There are fewer than 2,000 Ganges river dolphins (Platanista gangetica) left in India. Despite this perilous status, the Government of India’s stateowned oil company proposed to conduct seismic surveys using boat-mounted air guns to explore for deposits of oil and gas in prime dolphin habitat in the Brahmaputra River. ELAW and its partners in India are pleased to report that the seismic tests have been canceled and the dolphins are safe, for now.
Ganges river dolphins are nearly blind. They rely on sound and echolocation to navigate and communicate with their calves in the Ganges and Brahmaputra Rivers and tributaries in India, Bangladesh, and Nepal.
The Government of India’s state-owned oil company – Oil India Limited – proposed to conduct seismic surveys using boat-mounted air guns to explore for deposits of oil and gas in prime dolphin habitat in the Brahmaputra River in the State of Assam. These surveys would generate thousands of noise impulses louder than 200 decibels, reverberating along large stretches of the river, harming individual dolphins and irreversibly separating mothers from their calves.
ELAW partners in India called on ELAW for help challenging this dangerous project.
ELAW Staff Scientist Mark Chernaik worked closely with attorney Ritwick Dutta at the Delhi-based EIA Resource and Response Centre (ERC) to provide the information that local communities needed to evaluate the potential impact of seismic testing on dolphins in the Brahmaputra River.
Would the Ganges River Dolphin avoid the area during seismic testing by leaving habitat that is important for them?
Would the proposed project affect the mother-calf bond?
Comments from Dr. Linda Weilgart on the impact of seismic testing on the Ganges river dolphin. Dr. Weilgart is a dolphin expert working in the Biology Department at Dalhousie University in Halifax, Nova Scotia.
Mark analyzed the proposed project’s Environmental Impact Assessment (EIA) and found many flaws. He revealed that the EIA was based on literature on marine mammals in ocean environments and lacked any direct observations of seismic surveys on river dolphins.
Mark showed that sound waves travel differently in the open ocean than in a confined river. Project proponents claimed that air guns would have limited impact on marine mammals in the open ocean, but this information is likely irrelevant to riverine cetaceans. Mark also argued that the Ganges river dolphin, which is practically blind, is more vulnerable to noise pollution, and seismic testing would disturb the ability of mothers to track their calves using echolocation.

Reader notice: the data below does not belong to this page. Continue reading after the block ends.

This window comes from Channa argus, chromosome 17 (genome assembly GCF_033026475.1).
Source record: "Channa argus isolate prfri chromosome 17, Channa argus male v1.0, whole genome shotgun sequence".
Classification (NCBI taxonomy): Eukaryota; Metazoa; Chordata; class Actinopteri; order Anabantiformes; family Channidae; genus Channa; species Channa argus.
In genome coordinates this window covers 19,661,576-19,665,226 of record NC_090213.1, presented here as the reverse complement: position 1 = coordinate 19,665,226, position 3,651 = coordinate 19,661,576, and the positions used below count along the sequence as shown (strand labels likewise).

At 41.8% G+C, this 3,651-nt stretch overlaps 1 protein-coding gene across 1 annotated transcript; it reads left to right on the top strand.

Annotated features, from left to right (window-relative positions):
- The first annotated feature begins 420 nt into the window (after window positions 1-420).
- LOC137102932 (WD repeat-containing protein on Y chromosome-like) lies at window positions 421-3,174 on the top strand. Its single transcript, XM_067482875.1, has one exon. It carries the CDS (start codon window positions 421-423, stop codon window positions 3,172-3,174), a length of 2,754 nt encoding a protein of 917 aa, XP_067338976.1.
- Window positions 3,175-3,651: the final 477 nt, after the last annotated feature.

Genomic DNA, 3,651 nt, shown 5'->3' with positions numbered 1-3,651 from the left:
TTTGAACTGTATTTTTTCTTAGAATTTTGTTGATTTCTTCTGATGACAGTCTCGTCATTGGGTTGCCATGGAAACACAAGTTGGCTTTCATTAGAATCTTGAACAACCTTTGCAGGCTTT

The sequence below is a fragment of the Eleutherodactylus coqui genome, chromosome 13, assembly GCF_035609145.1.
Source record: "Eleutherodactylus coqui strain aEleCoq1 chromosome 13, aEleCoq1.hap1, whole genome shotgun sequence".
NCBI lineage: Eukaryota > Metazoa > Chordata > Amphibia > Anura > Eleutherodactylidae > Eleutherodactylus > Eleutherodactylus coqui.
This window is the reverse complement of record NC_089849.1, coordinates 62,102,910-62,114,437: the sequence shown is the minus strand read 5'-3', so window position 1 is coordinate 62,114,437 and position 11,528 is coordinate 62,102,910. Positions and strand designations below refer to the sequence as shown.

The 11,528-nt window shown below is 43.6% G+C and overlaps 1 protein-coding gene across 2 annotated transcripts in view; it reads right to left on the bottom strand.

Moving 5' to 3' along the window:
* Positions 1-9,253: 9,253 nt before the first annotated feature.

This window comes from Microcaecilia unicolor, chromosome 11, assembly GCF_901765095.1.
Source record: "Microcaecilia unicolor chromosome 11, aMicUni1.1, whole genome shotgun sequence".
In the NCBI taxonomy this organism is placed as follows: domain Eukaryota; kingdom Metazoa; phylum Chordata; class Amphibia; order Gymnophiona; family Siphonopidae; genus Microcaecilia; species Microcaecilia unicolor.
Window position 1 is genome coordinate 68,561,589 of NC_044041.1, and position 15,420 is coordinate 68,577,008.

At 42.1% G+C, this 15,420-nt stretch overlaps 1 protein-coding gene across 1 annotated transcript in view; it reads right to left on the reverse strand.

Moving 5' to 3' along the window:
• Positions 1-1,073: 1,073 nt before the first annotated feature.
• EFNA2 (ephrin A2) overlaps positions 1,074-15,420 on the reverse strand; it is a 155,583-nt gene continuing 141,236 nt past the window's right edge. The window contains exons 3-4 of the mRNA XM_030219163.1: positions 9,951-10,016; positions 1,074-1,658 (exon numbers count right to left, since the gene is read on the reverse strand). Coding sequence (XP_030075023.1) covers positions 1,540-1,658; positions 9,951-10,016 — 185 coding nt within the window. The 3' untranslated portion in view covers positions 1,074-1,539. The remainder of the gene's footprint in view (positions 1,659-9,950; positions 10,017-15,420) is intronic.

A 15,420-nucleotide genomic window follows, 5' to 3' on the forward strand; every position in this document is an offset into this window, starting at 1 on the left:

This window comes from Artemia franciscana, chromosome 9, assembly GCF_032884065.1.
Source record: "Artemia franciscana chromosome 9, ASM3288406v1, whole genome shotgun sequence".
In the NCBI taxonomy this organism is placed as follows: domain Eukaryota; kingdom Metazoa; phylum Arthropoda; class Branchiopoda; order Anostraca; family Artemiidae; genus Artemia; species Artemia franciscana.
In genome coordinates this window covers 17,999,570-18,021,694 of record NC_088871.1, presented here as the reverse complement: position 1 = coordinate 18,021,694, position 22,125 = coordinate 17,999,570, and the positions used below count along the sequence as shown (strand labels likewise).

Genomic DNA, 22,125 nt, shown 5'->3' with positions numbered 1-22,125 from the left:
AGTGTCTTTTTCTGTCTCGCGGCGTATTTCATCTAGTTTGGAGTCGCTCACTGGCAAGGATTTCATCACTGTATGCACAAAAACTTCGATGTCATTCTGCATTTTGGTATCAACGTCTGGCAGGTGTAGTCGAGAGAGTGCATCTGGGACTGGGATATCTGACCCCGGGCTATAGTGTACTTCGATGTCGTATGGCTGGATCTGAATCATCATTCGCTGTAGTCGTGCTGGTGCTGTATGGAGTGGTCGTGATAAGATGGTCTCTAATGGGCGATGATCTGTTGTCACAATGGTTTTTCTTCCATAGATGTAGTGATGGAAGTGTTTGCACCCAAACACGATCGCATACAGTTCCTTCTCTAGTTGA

Dr. Linda Weilgart, a dolphin expert working in the Biology Department at Dalhousie University in Halifax, Nova Scotia, provided pro bono support that augmented Mark’s findings. Dr. Weilgart is a scientific advisor to the International Ocean Noise Coalition. Dr. Weilgart produced an expert report that identified serious uncertainties and information gaps that Oil India Limited failed to address during the EIA process (see box at left).
Dr. Weilgart’s report was widely distributed through the local electronic press. Ritwick shared the information from ELAW and Dr. Weilgart at meetings with community groups and officials at the Ministry of Environment and Forest. The end result: The suspension of seismic surveys in the Brahmaputra River!
Pontoon Bridge Poses Hazard
Free passage of river dolphins, crocodiles, and turtles in the Chambal River is threatened by a temporary pontoon bridge that sits directly on the river at Pinahat in Agra, in the State of Uttar Pradesh. The Chambal River is part of a national wildlife sanctuary. Permission for the bridge expired in November 2009, yet the bridge remains. Local groups are concerned that permission for the pontoon bridge will be extended. ELAW partners at the EIA Resource and Response Centre (ERC) joined local community members on a recent tour of the area. In meetings with officials at the Uttar Pradesh Forest Department, they learned that more than 1,000 crocodiles and 70 dolphins are threatened by the pontoon bridge. Officials claim that they regularly inform the Department of Public Works about the local violations of India’s Wildlife Protection Act, to no avail.
In December 2009, ERC filed a petition with the Central Empowered Committee of the Supreme Court of India seeking to revoke permission for the Pinahat Pontoon Bridge. In January, the Central Empowered Committee issued notice to the Chief Wildlife Warden and the Principal Chief Conservator of Forests stating that the issue of the pontoon bridge is now under review. We expect news within the next few months.